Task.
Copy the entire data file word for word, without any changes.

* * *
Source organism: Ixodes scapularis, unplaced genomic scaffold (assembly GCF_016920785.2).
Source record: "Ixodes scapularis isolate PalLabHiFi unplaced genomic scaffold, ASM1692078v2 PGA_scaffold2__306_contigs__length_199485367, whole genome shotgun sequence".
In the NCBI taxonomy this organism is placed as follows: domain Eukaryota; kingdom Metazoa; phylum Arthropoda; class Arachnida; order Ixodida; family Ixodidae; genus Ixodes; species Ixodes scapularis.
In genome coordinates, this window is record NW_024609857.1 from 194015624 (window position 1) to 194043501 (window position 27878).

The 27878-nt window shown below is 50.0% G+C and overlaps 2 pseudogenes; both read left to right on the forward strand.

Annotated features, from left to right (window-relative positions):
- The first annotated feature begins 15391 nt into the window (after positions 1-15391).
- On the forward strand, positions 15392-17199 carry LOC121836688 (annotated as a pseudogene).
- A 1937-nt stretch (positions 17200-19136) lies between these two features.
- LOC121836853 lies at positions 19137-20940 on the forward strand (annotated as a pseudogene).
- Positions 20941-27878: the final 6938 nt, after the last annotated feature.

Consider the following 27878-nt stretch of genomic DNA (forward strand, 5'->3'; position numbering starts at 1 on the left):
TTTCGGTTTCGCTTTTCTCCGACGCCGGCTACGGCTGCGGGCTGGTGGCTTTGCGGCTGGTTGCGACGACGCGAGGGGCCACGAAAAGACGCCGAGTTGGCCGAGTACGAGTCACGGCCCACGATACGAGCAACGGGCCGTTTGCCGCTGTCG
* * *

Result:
Source organism: Ixodes scapularis, unplaced genomic scaffold (assembly GCF_016920785.2).
Source record: "Ixodes scapularis isolate PalLabHiFi unplaced genomic scaffold, ASM1692078v2 PGA_scaffold2__306_contigs__length_199485367, whole genome shotgun sequence".
In the NCBI taxonomy this organism is placed as follows: domain Eukaryota; kingdom Metazoa; phylum Arthropoda; class Arachnida; order Ixodida; family Ixodidae; genus Ixodes; species Ixodes scapularis.
In genome coordinates, this window is record NW_024609857.1 from 194015624 (window position 1) to 194043501 (window position 27878).

The 27878-nt window shown below is 50.0% G+C and overlaps 2 pseudogenes; both read left to right on the forward strand.

Annotated features, from left to right (window-relative positions):
- The first annotated feature begins 15391 nt into the window (after positions 1-15391).
- On the forward strand, positions 15392-17199 carry LOC121836688 (annotated as a pseudogene).
- A 1937-nt stretch (positions 17200-19136) lies between these two features.
- LOC121836853 lies at positions 19137-20940 on the forward strand (annotated as a pseudogene).
- Positions 20941-27878: the final 6938 nt, after the last annotated feature.

Consider the following 27878-nt stretch of genomic DNA (forward strand, 5'->3'; position numbering starts at 1 on the left):
TTTCGGTTTCGCTTTTCTCCGACGCCGGCTACGGCTGCGGGCTGGTGGCTTTGCGGCTGGTTGCGACGACGCGAGGGGCCACGAAAAGACGCCGAGTTGGCCGAGTACGAGTCACGGCCCACGATACGAGCAACGGGCCGTTTGCCGCTGTCG